Symmetrical perfection, regularity and preciseness are easy to understand, as the standard perception of beauty is based on physical strength. On the other hand, I wonder how and why some people (like myself perhaps) are attracted to the unrefined quality of objects, including some forms of art. These brain books I read might explain how we come to find beauty in ‘unpolished’ work.  Physicality is one kind of strength, but on the other hand, as demonstrated in the high speed sketching of a skilled artist, flexibility, adaptation and plasticity are also strengths. The spontaneous movement of making or drawing projects our unconscious or subconscious mind, whereas the process of polishing and adding more precise detail can actually disguise or delete some quality hidden deep within our mind. Akiko Hirai, May 2016

Akiko Hirai | Home Museum is on show at New Craftsman from 28 May to 2 July. Paintings and prints by Lieke Ritman and screenprints of the work of Lucie Bray accompany the show.

Image: Dry Kohiki Mug, Grey

Share your images of the everyday things that make your place a 

ADAM BUICK Cornish Series_edited-1

Landscape has always been an abiding theme in the arts, in painting most obviously, but in today’s art world previously divergent ideas and disciplines now merge with increasing confidence in the making of new works.

This month artist Adam Buick, on show as part of our spring exhibition, brings ceramics and landscape together in a ‘Cornish Series’ of spellbindingly lovely pieces which demonstrate this disconcerting mix of subject and medium. Exploring ideas around the resource heritage of Cornwall’s rich landscape, his works incorporate minerals, rocks and clay from the Cornish countryside using ‘a single pure jar form as a canvas to map my observations’. Reflecting both visual and tactile ideas of ‘place’, Buick’s work is strongly embedded in the subjective study of landscape and for this exhibition each piece draws upon the geological drama of West Cornwall and St.Ives.

In his large scale Moonjars, sheer weight combines with endless spherical surface and dark inner depth to evoke the sure and boundless breadth of the Cornish landscape. They are reassuringly strong and peaceful, like the earth beneath our feet, like a moment alone and at one with the great outdoors. By contrast, his elegant miniature works, held roundly in the palm of your hand, evoke the light solidity of a beach pebble, the playful weight of a skimming stone, in colours and textures that speak of shifting, prettily patterned sand, of grit and ore and the clean cut of industry through solid rock. Each a self-contained experience of landscape on multiple levels, as a collection they tell the story of Cornwall at its very core.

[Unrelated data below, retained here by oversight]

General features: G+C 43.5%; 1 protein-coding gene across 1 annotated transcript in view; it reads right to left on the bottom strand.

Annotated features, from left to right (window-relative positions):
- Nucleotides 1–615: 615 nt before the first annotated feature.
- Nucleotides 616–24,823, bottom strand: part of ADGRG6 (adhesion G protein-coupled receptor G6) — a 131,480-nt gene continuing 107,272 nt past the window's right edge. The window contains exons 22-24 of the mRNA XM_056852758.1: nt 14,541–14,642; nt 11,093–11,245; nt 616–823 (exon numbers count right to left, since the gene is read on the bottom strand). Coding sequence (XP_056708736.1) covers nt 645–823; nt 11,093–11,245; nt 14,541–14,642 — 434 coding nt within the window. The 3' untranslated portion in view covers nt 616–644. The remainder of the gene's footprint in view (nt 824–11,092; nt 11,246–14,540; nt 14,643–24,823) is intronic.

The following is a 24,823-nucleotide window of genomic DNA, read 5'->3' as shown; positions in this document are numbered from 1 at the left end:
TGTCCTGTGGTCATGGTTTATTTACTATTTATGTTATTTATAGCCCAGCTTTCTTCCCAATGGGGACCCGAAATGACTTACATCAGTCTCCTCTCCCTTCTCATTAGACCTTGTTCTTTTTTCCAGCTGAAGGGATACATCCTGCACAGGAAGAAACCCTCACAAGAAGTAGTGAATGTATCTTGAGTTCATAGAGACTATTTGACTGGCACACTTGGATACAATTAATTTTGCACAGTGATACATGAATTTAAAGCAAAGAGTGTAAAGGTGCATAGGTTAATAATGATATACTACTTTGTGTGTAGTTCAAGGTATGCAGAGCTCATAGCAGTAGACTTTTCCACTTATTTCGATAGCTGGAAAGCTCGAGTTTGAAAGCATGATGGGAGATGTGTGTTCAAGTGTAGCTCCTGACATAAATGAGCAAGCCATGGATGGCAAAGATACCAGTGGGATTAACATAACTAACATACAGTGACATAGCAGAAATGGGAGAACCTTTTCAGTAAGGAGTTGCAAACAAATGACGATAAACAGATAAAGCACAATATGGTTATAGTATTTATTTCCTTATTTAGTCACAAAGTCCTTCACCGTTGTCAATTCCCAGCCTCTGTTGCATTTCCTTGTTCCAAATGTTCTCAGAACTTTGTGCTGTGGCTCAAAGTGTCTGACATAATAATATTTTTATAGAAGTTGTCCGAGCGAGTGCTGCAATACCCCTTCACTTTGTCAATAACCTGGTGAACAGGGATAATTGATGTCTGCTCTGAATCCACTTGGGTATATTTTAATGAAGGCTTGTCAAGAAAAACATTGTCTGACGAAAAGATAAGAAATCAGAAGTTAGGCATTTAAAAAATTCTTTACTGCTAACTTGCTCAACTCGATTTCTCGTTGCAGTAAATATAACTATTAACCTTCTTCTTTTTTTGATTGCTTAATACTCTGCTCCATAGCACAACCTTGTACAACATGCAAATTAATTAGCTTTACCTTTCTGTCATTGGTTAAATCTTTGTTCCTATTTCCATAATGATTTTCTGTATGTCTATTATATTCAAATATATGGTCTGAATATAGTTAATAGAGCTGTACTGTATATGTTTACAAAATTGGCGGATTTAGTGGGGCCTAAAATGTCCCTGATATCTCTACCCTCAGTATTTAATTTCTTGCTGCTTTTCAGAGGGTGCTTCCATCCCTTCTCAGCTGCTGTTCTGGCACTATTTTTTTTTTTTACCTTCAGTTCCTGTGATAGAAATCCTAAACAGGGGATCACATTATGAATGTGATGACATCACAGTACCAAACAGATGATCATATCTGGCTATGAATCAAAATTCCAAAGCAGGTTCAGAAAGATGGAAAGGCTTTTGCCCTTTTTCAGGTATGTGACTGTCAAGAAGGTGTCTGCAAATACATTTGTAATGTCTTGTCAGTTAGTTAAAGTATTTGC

Image: Adam Buick, Cornish Series miniatures

Barbara Keal

As part of Curious Things, our Christmas show of contemporary craft curiosities, woodworker Richard Keal, felt worker Barbara Keal and automata artist Jack Stiling discuss their respective ways of making and share thoughts about their work.

Richard: One of the things we all have in common is our use of recycled materials. Jack, where do you source your materials?

Jack: All over the place, it depends on where I am. My latest work uses up parts I’ve collected over a few years from junk shops, skips, hedges and antiques places. My workshop had a few piles of stuff outside it from a friends hoarding habit, so I did him a favour. But there’s a subtle science to it – getting the ‘right’ rubbish. Older objects generally have more interesting and better made parts, whist with new tech I’m only able to get a handful of usable bits. Do you two find your ideas change in relation to the materials you have at the time? I’m subject to that quite a lot.

Richard: I have a stash of logs myself, of all different shapes and sizes, with different twists and ‘nobbly nirks’. Sometimes, as one bit of log sits well on another bit of log, I find ideas grow organically.